Each year at this time, The Herman Group issues its annual forecast.
This year, once more, we offer you our full forecast for the coming
1. Certain Skill Sets Continue to be in Short Supply.
In spite of the global economic slowdown and massive layoffs, certain
skill sets are in short supply. All but the most short-sighted
employers will continue to respect talented workers in all fields for
2. Some Employers Will Make Serious Mistakes, Threatening Their Very Survival.
Wise employers will look for non-financial ways to add value for their
top talent; while other employers, thinking short-term, will look at
the salaries they are paying this talent and choose to keep only the
lowest-paid employees. In some cases, these mistakes will prove fatal,
for without effective human capital to make the products or serve the
customers, these organizations will not be able to stay in business.
3. Fear and Apprehension Reduce Productivity.
As we wrote about some months ago, there is a significant percentage of
employees who are worried about the future. Unless addressed, this fear
will reduce productivity and employee morale. Wise employers will show
their appreciation for their workers and reignite passion and
excitement with activities and contests that challenge employees to
achieve high performance levels.
4. Increasing Insurance Costs Motivate Employers to Invest More in Wellness.
As we previously forecast, in an effort to reduce costs, more large
employers will turn to programs that reward employees for healthy
behaviors (e.g., stopping smoking and reducing weight) and penalize
those who continue to engage in unhealthy ones. More behaviors will
join the list, including incentivizing regular exercise and making
workers pay for eating fast food.
5. Retention in the Face of Increasing Anxiety.
As in any economic slowdown, employee turnover will slow down. With
anxiety building, more employees will be doing what we call "corporate
cocooning," staying in the warmth and security of their corporate
cocoons. When employment markets increase choices again, we will see
more attrition, especially from the ranks of long-term employees. Wise
employers will conduct "stay interviews" and provide re-orientation to
their seasoned employees.
6. More Attention to Succession Planning and Management.
Around the globe, we are seeing a growing attention to succession
planning and management. (Joyce will speak on this important topic in
March at the HRD Congress in Malaysia.) The problem is that most
succession planning fails to recognize the critical importance of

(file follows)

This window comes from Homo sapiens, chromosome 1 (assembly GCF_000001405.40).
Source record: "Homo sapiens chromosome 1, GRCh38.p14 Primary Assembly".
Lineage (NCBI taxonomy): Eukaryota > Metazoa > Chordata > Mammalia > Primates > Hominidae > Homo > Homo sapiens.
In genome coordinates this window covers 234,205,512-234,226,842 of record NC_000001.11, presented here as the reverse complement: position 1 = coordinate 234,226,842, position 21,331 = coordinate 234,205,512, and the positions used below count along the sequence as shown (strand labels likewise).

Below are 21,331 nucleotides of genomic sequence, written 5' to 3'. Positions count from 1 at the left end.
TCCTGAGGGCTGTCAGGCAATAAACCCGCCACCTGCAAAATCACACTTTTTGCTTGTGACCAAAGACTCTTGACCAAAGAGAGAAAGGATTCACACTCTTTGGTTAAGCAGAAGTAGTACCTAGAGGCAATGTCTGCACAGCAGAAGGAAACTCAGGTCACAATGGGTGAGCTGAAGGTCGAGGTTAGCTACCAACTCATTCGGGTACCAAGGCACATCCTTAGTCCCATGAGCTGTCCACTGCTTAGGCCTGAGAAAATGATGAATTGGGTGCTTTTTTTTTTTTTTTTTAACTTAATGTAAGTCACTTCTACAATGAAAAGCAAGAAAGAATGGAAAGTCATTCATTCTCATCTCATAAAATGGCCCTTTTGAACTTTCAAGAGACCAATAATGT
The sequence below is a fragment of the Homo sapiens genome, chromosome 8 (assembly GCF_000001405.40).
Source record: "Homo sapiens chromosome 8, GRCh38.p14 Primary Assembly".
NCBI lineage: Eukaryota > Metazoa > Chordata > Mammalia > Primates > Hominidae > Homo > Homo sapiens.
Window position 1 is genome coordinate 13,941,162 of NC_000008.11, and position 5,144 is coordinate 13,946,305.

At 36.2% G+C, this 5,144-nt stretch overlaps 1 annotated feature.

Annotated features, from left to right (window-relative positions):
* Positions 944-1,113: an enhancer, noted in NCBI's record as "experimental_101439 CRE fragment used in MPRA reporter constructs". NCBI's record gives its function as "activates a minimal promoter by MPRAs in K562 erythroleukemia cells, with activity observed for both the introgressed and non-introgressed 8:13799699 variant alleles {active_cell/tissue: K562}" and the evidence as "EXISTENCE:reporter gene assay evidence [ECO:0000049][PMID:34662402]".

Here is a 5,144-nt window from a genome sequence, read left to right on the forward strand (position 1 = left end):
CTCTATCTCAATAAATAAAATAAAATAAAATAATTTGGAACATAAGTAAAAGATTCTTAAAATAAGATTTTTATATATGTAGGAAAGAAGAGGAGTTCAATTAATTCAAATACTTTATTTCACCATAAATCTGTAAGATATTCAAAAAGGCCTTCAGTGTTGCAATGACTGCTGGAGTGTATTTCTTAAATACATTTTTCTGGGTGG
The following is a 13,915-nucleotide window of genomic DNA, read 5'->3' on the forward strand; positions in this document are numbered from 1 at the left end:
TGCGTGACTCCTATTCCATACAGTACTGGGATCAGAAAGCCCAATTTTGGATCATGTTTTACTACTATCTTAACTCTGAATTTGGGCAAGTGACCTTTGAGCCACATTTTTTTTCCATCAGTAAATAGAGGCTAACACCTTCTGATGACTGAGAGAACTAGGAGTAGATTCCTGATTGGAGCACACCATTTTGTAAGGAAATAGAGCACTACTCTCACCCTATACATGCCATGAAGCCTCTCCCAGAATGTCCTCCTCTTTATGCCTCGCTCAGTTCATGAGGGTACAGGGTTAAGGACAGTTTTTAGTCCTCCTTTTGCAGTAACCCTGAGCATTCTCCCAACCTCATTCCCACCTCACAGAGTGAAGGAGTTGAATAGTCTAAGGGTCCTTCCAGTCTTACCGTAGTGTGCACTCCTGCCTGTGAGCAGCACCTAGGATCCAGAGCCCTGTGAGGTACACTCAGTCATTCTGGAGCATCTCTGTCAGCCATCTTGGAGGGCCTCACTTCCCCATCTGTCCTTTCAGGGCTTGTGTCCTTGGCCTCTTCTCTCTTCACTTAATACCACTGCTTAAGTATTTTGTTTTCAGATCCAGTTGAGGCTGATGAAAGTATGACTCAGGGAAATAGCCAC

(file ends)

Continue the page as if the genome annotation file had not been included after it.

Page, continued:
succession preparation. Whether companies are right-sizing, expanding,
or just in a "holding pattern," succession management will be critical
to long-term success.
7. Wise Companies Will Use This Time Well to Build Bench Strength.
Enlightened organizations will understand the training opportunity
presented by this business slowdown and send their people for more
training this year. When companies skip the leadership training and
engage in "appointment by anointment," their supervisors, managers and
executives are simply not ready to move into the positions. Leaders’
lack of competence will be seen in increased employee turnover.
8. More "Home Sourcing” to Maintain Control and Reduce Expenses.
Some companies have already begun to bring certain functions back into
the organization. We call that trend "Home Sourcing." Excluding payroll
and Employee Assistance Programs (EAPs), every outsourced function is
considered fair game.
9. Employers Will Find Low-Cost Ways to Add Value.
In an effort to keep their workers engaged and happy, wise employers
will look for ways to add value without costing a lot. They will
embrace ideas like collecting used DVDs and videos for a lending
library and scheduling Lunch ‘n Learns with free speakers.
10. Older Workers Will Be Particularly Valued This Year.
To get the work done without resorting to hiring expensive contract
help, some employers will begin mining the rolls of their retired
workers and hiring them back on a part-time basis. These seasoned
professionals have a lot to offer their former employers. The companies
will probably need to conduct less training and most certainly will
have a more reliable workforce than recruiting Millennials.
Herman Trend Alerts are written by Joyce Gioia-Herman, a strategic
business futurist, Certified Management Consultant, author, and
professional speaker. To learn more, go to http://www.hermangroup.com.